What happened

Shares of McDermott International (NYSE:MDR) fell 49% today before trading was halted. The company later released a short statement saying it had engaged with outside advisors, as it routinely does in the course of normal operations, to evaluate opportunities for the business. There's more to the story than that.

According to The Wall Street Journal, the offshore oil-and-gas engineering and construction company is working with turnaround consulting experts AlixPartners. The move makes sense considering McDermott International has been struggling to deliver profitable operations in recent quarters. That said, turnaround strategies are often a little painful to implement and accompanied by a good deal of uncertainty, which is the worst thing that can happen to a stock.

As of 1:48 p.m. EDT, shares remained halted at a roughly 49% loss for the day.

A pink line graph crashing through the x-axis of a chart.

Image source: Getty Images.

So what

McDermott International reported a first-half 2019 operating loss of $48 million and a net loss of $216 million. It reported an operating cash outflow of $449 million in that span. That hasn't stopped management from maintaining an optimistic outlook for the near future. CEO David Dickson told investors to expect a "sharp improvement" in operating income by the end of 2019.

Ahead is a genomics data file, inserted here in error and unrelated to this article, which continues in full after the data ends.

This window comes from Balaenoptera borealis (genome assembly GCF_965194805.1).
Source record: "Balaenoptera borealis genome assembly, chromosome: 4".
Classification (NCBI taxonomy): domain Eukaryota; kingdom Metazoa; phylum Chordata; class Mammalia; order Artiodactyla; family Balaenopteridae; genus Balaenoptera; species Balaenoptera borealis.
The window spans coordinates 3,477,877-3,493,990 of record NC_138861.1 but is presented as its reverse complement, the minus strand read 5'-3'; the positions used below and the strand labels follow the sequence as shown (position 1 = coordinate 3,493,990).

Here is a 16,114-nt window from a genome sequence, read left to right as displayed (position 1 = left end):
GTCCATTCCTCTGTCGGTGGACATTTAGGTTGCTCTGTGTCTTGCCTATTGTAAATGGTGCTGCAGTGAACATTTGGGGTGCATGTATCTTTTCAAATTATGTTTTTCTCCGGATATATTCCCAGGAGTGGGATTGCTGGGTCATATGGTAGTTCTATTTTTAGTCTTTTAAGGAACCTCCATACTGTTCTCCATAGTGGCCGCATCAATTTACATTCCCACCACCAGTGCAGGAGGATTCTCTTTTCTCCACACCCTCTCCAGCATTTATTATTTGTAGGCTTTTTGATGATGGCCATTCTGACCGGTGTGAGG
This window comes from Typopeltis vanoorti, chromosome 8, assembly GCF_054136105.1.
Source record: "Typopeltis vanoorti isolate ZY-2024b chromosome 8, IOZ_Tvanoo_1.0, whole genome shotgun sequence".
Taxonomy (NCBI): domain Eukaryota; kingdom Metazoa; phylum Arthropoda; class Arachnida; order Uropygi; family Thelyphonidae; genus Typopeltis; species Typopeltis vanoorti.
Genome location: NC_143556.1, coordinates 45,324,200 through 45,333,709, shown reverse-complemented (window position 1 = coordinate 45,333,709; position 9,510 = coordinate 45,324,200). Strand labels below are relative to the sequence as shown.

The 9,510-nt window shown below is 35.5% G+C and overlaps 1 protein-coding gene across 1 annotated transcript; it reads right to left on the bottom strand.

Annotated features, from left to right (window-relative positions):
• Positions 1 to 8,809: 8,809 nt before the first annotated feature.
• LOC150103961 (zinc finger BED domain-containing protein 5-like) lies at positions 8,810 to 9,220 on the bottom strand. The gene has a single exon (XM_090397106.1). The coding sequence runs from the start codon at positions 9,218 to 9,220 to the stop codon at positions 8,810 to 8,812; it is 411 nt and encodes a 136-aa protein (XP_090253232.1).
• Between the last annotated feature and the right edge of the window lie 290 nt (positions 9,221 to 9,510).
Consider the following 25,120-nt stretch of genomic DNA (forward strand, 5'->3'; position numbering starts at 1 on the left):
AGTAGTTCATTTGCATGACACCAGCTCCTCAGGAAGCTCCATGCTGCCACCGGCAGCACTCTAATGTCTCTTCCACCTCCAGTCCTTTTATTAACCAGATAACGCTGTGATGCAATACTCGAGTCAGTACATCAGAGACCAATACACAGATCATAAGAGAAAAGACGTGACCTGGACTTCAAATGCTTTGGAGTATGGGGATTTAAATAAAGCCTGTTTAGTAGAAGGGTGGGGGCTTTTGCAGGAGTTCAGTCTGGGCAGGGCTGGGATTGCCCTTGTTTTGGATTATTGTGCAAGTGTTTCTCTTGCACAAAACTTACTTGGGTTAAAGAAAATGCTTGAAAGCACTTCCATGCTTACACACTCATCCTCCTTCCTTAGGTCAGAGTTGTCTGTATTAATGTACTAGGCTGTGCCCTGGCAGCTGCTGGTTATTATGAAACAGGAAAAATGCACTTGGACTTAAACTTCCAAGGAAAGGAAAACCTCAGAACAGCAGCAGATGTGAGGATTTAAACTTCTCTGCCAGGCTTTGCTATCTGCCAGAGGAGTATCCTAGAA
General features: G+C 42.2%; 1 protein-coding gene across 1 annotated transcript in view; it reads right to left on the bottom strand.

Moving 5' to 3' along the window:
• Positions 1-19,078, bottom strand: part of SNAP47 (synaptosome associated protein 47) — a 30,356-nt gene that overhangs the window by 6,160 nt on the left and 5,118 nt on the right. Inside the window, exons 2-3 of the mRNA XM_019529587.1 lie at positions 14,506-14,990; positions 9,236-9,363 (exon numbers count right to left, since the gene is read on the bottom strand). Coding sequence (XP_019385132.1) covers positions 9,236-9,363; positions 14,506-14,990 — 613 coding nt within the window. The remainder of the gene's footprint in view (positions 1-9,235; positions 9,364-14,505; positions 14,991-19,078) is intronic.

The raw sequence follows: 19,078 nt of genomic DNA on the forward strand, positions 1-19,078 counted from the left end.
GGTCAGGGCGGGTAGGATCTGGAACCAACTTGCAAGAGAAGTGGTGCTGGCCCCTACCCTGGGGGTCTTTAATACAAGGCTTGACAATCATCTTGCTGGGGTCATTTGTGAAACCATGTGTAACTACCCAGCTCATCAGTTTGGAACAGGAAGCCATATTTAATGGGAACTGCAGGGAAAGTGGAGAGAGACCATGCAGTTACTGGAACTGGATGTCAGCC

Today's news suggests those improvement efforts may not be materializing as expected or that the acquisition of Chicago Bridge & Iron isn't panning out as expected. Of course, it's also possible that investors are sharply overreacting to the news.

Now what

Investors are right to be cautious about McDermott International. The business doesn't appear to be close to generating enough operating profit to offset interest expense, which means it might be generating net losses for the foreseeable future. It might be tempting to consider this a value stock following a nearly 50% drop, but investors should take a wait-and-see approach until more details are available.

This article represents the opinion of the writer, who may disagree with the “official” recommendation position of a Motley Fool premium advisory service. We’re motley! Questioning an investing thesis -- even one of our own -- helps us all think critically about investing and make decisions that help us become smarter, happier, and richer.